Spirit's means in its mission to realize itself in concrete form are essentially human. Hegel has already discussed what he means by "passion," and has stated that the mass of individual human passions and interests is the primary force in actualizing Spirit. Here he turns to "world-historical individuals" like Caesar as catalysts who mobilize the passions of the masses at crucial points in history. These individuals are often selfish, miserable, and greedy, but for some reason their passions coincide with the next step in the unfolding of Spirit.
These individuals are lightning rods for what everyone is thinking without realizing it (that is, they bring "unconscious" Spirit to mass consciousness). It is their job to usher in the major changes that the time demands, raising the universal up out of the stormy mass of the particular (we might think of Caesar building his empire, which is founded on a concept of the State).
This raising of the universal through the particular raises a near-paradox that Hegel does not address explicitly: if history arises as the universal Spirit becomes particular, how can it also arise as the particular becoming universal? The answer, roughly, is that the first mechanism describes the overall process of history, and the second describes a level of detailed events in history. When Caesar unites the empire and makes all those particular peoples part of a universal, that universal is simply the concrete, particular form that abstract Spirit has taken at that stagethe two occur simultaneously.
Again, however, this leaves us with the unsettling issue of, say, the millions of deaths necessary to create the Roman empire. Can these possibly be justified by an overall rule of Reason? Hegel has essentially answered this question with a "yes" up to this point, or sidestepped it to some degree. Here, however, he makes the surprising (and relieving) assertion that an individual death (or even the unreasonable restriction of individual freedom) cannot be justified by reference to the rule of Reason.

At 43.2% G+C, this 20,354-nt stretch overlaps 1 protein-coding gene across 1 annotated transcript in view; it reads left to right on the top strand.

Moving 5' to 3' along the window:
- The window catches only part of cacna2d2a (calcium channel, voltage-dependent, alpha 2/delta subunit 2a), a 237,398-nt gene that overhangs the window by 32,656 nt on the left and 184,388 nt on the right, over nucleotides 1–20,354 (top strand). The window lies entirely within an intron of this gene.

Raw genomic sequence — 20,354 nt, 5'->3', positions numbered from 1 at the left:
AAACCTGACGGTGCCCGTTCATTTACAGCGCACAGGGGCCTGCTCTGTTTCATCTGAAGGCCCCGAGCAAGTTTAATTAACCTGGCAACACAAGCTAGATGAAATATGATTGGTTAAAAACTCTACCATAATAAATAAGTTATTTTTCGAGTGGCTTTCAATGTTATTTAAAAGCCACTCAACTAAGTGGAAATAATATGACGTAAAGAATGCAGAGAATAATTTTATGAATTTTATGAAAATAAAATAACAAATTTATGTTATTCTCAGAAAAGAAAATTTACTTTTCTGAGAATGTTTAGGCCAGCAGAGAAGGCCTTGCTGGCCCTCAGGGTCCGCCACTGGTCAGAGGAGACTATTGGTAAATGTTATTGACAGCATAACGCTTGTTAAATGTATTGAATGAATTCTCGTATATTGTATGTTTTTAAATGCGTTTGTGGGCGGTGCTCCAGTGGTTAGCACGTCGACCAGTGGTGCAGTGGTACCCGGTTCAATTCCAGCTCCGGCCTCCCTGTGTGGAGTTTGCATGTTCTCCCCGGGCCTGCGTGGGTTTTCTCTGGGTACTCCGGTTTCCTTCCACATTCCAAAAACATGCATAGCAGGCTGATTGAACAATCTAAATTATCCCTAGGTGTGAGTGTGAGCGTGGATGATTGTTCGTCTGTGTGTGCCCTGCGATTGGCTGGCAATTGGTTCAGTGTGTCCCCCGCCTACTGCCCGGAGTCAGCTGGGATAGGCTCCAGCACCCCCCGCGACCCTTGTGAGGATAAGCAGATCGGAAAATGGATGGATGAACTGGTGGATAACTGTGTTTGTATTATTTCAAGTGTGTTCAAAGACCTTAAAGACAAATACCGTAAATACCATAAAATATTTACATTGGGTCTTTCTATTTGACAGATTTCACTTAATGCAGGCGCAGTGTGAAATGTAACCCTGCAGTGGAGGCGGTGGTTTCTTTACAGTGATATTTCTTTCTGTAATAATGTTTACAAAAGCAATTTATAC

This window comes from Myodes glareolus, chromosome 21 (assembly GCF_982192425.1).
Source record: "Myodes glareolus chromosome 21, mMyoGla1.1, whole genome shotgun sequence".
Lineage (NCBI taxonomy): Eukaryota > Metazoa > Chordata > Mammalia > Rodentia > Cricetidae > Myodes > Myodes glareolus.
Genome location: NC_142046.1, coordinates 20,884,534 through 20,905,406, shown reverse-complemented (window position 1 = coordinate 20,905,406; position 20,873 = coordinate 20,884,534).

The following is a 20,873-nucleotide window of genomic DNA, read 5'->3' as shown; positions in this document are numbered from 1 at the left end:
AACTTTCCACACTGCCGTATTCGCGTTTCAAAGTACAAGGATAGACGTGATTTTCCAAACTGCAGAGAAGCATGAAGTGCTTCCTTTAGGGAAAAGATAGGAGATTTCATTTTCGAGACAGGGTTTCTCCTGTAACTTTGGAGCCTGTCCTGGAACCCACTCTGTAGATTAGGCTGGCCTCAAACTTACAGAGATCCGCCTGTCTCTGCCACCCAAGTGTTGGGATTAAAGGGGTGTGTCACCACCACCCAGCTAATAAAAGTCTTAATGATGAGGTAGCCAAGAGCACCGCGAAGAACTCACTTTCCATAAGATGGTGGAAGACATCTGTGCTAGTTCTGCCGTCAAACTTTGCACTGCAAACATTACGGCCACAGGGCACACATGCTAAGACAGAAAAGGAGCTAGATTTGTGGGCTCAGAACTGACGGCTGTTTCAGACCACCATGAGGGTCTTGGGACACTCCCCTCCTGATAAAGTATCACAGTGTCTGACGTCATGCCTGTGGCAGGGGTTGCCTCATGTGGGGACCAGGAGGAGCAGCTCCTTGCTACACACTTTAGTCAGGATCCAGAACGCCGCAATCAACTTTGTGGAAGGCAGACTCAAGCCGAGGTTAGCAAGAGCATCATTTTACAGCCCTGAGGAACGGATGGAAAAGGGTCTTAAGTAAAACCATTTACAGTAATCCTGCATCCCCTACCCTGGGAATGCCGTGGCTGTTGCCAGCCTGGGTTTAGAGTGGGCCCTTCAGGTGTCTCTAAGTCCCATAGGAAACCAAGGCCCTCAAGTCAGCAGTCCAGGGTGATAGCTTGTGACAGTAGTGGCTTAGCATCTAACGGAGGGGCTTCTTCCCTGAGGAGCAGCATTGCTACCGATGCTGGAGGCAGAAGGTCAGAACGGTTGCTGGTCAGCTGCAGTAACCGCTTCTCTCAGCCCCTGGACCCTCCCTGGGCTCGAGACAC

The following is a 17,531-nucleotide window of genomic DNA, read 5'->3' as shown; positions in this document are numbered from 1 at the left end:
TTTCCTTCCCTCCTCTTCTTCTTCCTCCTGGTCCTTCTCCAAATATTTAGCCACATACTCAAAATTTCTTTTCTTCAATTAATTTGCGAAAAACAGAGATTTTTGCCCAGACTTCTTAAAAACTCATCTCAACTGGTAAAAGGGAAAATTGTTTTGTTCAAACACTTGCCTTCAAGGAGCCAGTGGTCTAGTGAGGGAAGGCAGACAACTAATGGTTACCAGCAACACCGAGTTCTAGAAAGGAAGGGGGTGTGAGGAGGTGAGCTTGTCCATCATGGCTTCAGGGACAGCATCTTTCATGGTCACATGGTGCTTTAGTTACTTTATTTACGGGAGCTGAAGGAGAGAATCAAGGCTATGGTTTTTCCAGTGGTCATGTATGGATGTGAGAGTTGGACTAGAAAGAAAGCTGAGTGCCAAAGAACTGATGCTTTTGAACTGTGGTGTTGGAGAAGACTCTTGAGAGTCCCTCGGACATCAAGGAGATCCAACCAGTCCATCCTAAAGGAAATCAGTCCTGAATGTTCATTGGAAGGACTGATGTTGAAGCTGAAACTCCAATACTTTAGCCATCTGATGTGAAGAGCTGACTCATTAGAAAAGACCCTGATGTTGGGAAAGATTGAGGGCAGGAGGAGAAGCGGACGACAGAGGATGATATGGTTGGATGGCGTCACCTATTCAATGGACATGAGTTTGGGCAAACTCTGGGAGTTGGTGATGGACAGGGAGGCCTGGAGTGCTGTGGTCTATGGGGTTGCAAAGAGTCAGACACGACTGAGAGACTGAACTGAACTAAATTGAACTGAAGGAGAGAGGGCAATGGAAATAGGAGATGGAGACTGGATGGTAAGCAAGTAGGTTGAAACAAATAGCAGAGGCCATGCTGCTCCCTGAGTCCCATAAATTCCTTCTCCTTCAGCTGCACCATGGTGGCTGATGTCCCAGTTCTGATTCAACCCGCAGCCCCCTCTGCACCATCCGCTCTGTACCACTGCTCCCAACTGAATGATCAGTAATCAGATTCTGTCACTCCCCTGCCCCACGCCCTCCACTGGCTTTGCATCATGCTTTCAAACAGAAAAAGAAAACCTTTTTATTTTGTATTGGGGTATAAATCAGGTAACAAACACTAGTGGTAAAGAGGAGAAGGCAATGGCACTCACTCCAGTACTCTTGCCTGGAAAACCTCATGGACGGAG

Hegel says that this is because individual humans share in the goal of history to some extent, even if they know nothing about that goal. This is because the goal of history is Reason itself, which, because it is entirely self-sufficient, is freedom itself. Thus, human freedom must be respected and valued as much as the overall end of history is to be valued, since all humans contain that goal within them. Nonetheless, Hegel seems less comfortable on this topic of subjective (small-scale) morality than he does discussing Reason. Subjective morality is slightly off-topic for him in this treatise, and we are left to wonder about the apparent impasse between the course of Reason-ruled history on the one hand and subjective morality on the other.
Rather than tackling this problem, Hegel only notes that his account of the means of Spirit (which would seem to be less valuable than its ultimate end) is complicated by the fact that individual, subjective humans are also part of this end. The solution may lie in the fact that history is already past, and that judging the morality of people like Caesar does no one any good—Hegel takes a number of swings at such "haughty" judges. In any case, he has already said that history generally teaches us nothing truly valuable as far as our future actions are concerned.